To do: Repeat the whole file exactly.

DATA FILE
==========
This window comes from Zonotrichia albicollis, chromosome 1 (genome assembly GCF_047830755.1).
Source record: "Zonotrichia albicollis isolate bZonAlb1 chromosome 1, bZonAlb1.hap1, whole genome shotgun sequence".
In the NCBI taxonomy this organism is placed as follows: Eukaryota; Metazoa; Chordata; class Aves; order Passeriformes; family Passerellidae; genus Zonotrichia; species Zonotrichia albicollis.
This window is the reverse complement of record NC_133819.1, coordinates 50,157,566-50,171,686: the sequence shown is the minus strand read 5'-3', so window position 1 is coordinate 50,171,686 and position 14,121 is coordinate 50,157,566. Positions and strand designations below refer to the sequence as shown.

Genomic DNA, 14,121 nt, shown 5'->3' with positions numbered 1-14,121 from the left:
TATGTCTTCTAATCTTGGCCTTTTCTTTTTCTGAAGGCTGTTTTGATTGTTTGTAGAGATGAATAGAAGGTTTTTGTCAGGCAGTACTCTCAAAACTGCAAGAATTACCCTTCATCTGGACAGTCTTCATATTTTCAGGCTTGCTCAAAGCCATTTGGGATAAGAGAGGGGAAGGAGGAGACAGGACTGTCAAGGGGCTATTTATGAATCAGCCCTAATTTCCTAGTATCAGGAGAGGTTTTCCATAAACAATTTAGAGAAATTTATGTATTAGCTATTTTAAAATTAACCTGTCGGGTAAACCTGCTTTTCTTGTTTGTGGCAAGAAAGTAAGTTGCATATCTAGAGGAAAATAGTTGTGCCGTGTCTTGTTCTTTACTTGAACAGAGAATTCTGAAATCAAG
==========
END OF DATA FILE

This window comes from Zonotrichia albicollis, chromosome 1 (genome assembly GCF_047830755.1).
Source record: "Zonotrichia albicollis isolate bZonAlb1 chromosome 1, bZonAlb1.hap1, whole genome shotgun sequence".
In the NCBI taxonomy this organism is placed as follows: Eukaryota; Metazoa; Chordata; class Aves; order Passeriformes; family Passerellidae; genus Zonotrichia; species Zonotrichia albicollis.
This window is the reverse complement of record NC_133819.1, coordinates 50,157,566-50,171,686: the sequence shown is the minus strand read 5'-3', so window position 1 is coordinate 50,171,686 and position 14,121 is coordinate 50,157,566. Positions and strand designations below refer to the sequence as shown.

Genomic DNA, 14,121 nt, shown 5'->3' with positions numbered 1-14,121 from the left:
TATGTCTTCTAATCTTGGCCTTTTCTTTTTCTGAAGGCTGTTTTGATTGTTTGTAGAGATGAATAGAAGGTTTTTGTCAGGCAGTACTCTCAAAACTGCAAGAATTACCCTTCATCTGGACAGTCTTCATATTTTCAGGCTTGCTCAAAGCCATTTGGGATAAGAGAGGGGAAGGAGGAGACAGGACTGTCAAGGGGCTATTTATGAATCAGCCCTAATTTCCTAGTATCAGGAGAGGTTTTCCATAAACAATTTAGAGAAATTTATGTATTAGCTATTTTAAAATTAACCTGTCGGGTAAACCTGCTTTTCTTGTTTGTGGCAAGAAAGTAAGTTGCATATCTAGAGGAAAATAGTTGTGCCGTGTCTTGTTCTTTACTTGAACAGAGAATTCTGAAATCAAG